Revealing Your Deepest Insecurities in a Method Acting Class

Nick Drnaso, author of "Acting Class," on performing social norms and the thrill of making yourself vulnerable

The first graphic novelist to be nominated for the Booker Prize, Nick Drnaso possesses an uncanny ability to tap into the bleak, nihilistic undercurrents of American culture, and to depict these undercurrents just before they swirl to the surface. Zadie Smith called Sabrina, Drnaso’s Booker Prize-nominated novel, about the distressed, grieving boyfriend of a murdered woman, “the best book—in any medium—I have read about our current moment.” In the wake of his girlfriend, Sabrina’s, killing, Teddy falls prey to the lies of an Infowars-style radio personality. Drnaso has long lurked in the darker corners of the internet, listening to, and discerning the appeal, of figures like Alex Jones before most knew who he was. Since its publication in 2019, Sabrina has only become more relevant.  

Acting Class is Drnaso’s third book. Less overtly political than Sabrina, Acting Class nonetheless resumes Sabrina’s preoccupation with the unnerving appeal of charlatanism in a nihilistic, alienated age. The ten characters, who enroll in the same evening acting class, are loners adrift in a bleak, colorless world: Drnaso’s drawings exhibit a dull, flat sameness that bespeaks internal landscapes of emotional numbness. 

The class, led by a dynamic, seemingly compassionate man named John Smith, jolts the participants out of their listlessness. The method-style acting exercises are spontaneous and cathartic. Thomas, a ponytailed man who works as a nude model for figure-drawing classes, reenacts a crushing experienced of being fired from a job. Rayanne, an anxious single mother, assumes the role of a woman who’s just had her young child taken away by child protective services. Rendered vulnerable by these off-the-cuff performances, the participants begin to bond.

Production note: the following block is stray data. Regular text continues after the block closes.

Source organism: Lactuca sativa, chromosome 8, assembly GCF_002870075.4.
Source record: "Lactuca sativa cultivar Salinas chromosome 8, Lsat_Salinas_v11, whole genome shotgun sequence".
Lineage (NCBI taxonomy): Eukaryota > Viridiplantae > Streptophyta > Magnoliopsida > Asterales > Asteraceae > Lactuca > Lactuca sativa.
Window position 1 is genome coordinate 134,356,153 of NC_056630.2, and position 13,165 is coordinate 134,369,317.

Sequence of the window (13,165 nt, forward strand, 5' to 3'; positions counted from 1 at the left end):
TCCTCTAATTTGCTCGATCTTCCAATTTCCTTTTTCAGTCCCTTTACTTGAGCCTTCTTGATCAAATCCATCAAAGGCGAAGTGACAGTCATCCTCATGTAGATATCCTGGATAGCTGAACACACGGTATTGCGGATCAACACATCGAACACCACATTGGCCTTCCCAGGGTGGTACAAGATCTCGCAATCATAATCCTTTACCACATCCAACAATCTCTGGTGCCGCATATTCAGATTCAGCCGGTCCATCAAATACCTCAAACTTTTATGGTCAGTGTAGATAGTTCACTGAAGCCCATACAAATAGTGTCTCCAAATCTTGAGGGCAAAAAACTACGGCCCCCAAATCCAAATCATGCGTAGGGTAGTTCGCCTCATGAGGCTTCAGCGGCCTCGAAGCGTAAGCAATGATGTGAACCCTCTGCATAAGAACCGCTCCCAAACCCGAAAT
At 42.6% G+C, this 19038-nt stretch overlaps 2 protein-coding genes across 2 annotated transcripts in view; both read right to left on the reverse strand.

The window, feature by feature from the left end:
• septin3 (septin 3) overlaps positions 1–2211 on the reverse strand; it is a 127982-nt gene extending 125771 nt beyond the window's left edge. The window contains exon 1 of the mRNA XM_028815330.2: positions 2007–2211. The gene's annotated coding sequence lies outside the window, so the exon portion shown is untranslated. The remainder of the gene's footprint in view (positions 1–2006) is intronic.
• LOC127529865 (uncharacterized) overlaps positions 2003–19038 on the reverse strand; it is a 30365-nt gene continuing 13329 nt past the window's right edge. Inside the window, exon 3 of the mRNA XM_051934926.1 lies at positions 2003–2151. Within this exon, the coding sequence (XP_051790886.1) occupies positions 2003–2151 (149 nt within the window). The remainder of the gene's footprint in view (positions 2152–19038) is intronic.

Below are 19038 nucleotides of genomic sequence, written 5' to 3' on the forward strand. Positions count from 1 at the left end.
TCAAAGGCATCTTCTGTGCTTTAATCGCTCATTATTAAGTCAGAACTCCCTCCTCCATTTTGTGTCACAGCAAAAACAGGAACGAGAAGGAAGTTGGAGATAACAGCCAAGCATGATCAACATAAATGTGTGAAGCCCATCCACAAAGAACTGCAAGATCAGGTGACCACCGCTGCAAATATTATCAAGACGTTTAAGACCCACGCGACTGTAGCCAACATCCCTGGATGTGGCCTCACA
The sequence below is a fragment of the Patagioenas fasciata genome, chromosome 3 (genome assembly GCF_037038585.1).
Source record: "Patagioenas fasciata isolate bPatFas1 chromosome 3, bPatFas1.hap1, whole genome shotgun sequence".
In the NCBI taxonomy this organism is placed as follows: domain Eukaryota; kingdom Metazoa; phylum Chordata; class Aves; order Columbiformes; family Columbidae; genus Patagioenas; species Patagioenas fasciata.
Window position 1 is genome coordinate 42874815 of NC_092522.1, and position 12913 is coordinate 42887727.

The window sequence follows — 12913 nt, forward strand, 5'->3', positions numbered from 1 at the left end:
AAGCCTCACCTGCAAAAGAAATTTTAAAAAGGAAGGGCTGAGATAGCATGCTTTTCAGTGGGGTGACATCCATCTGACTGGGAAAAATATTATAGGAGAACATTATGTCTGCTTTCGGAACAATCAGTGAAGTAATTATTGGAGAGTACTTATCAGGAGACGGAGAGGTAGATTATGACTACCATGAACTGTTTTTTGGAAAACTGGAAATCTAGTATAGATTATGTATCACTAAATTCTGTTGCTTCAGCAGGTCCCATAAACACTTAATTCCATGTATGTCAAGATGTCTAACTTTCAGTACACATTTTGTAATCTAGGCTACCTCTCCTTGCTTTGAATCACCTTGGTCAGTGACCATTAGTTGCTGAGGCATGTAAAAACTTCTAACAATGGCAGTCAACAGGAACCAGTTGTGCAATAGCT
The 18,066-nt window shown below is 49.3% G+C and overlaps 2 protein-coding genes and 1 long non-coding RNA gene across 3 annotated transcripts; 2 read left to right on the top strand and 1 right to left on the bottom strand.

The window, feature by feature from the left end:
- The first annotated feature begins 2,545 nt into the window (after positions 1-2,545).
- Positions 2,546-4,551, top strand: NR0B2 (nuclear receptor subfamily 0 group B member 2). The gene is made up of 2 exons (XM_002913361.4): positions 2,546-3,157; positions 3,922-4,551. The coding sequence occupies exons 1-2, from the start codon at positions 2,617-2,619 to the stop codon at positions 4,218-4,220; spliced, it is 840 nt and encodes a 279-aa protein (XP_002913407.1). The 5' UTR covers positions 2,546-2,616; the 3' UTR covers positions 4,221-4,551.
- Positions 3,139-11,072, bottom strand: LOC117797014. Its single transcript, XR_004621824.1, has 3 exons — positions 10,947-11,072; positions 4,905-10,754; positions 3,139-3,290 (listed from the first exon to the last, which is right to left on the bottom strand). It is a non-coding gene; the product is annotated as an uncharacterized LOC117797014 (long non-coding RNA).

But John and his class are not what they appear. Bit by bit, we sense something is amiss. Angel, a lonely young woman, disappears for days, then turns up disoriented. Beth, another young participant, suffers a psychotic break. Slowly, the characters descend into a world from which they will not emerge. 

I spoke with Drnaso, who is soft-spoken and self-deprecating, about the ways in which Acting Class captures our present moment, the dangerous appeal of gurus like John, and whether Drnaso would ever take an acting class. 

Carli Cutchin: Acting Class reminded me at first of the HBO show Barry, where a hitman takes an acting class that leads him to want to reform. Then, as I read on, it reminded me of the Hulu series Nine Perfect Strangers, where Nicole Kidman plays a retreat center guru who drugs her unwitting subjects and pushes them to the edge in the name of self-awareness and personal growth. In both shows, the characters do walk away having experienced a kind of catharsis. Even while it leads to dangerous places, I thought there was a lot in John’s class that was pretty appealing; it almost made me want to take a similar class. I’m not sure what that says about me! Let’s talk about that appeal. 

Nick Drnaso: I think I was trying to keep things in that gray area. That seemed like the best route, as opposed to clocking John as clearly as a bad person, or the villain of the story. I rode that line throughout the entirety of the book. John is acting in bad faith at times, but there’s not a moment where the mask comes off and he gives away the game. 

Also, I wanted there to be some air of believability to these ten random people who have no [professional] stake in this class. They’re not interested in pursuing acting professionally. They’re just directionless and bored. And if things were pushed too far into something that’s explicitly abusive, they would probably all get up and leave. As you said, I tried to put in these [elements] that suggest that John is actually good at reading these people very quickly and sizing them up and pinpointing what they need, or what they think they need. Which is probably a skill that gurus and cult leaders and charlatans and con men have.